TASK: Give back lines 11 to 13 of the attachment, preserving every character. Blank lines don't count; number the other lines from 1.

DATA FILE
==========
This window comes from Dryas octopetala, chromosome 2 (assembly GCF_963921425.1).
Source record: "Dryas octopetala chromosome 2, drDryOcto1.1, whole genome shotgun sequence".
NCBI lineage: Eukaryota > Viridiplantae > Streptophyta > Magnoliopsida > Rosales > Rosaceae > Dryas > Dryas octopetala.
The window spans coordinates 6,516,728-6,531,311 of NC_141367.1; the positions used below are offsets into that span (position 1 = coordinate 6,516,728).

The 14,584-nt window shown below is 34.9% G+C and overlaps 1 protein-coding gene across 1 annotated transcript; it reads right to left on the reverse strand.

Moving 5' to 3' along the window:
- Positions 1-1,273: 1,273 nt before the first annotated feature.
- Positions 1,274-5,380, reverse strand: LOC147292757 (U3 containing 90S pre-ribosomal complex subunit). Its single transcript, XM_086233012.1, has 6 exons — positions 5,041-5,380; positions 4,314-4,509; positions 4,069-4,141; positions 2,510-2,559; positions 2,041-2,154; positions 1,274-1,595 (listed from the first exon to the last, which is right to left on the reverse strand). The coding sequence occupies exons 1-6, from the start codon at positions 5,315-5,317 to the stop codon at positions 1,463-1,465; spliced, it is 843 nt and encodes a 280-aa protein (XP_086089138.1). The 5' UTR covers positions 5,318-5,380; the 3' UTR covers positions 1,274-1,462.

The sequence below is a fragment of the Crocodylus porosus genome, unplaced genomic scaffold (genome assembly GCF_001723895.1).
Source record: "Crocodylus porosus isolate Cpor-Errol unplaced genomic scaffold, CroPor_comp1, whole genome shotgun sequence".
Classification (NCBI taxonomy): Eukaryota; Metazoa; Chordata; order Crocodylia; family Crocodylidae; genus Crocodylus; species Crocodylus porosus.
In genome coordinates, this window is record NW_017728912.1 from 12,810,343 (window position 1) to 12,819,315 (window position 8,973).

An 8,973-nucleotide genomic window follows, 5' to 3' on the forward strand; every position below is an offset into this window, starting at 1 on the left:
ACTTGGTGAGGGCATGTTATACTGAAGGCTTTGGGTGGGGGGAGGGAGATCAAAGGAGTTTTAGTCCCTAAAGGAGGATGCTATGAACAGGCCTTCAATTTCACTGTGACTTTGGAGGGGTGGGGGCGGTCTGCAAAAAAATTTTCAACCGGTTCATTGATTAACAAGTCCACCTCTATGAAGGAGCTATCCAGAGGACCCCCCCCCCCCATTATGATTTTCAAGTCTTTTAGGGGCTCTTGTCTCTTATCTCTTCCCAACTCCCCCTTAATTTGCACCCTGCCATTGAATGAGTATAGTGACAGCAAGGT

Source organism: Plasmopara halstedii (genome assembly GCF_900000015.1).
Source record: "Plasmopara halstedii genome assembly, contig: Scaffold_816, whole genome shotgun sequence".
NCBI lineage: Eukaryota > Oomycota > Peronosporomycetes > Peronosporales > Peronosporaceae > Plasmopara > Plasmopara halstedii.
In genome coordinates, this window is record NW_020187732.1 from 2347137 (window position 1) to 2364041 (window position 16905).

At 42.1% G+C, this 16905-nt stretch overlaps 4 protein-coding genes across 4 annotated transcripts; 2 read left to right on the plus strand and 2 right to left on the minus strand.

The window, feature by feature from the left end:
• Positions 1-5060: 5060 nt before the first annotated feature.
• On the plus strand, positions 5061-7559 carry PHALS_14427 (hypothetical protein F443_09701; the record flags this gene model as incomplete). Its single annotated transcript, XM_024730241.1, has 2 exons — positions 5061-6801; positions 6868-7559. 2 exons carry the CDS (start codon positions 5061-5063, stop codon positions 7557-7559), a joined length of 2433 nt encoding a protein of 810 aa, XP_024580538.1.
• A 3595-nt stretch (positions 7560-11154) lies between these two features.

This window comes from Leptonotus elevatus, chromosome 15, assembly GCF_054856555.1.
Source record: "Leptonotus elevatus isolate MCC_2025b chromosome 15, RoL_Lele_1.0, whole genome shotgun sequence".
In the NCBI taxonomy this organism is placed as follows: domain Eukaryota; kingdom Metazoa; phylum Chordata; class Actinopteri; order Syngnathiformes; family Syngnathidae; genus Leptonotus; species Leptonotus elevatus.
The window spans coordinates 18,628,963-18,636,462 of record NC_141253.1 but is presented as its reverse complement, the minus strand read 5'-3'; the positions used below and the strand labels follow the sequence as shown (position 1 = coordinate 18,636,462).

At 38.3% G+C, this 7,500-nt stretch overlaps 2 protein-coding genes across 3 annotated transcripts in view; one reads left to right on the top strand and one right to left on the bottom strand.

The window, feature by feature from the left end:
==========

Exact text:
Classification (NCBI taxonomy): Eukaryota; Metazoa; Chordata; order Crocodylia; family Crocodylidae; genus Crocodylus; species Crocodylus porosus.
In genome coordinates, this window is record NW_017728912.1 from 12,810,343 (window position 1) to 12,819,315 (window position 8,973).

An 8,973-nucleotide genomic window follows, 5' to 3' on the forward strand; every position below is an offset into this window, starting at 1 on the left: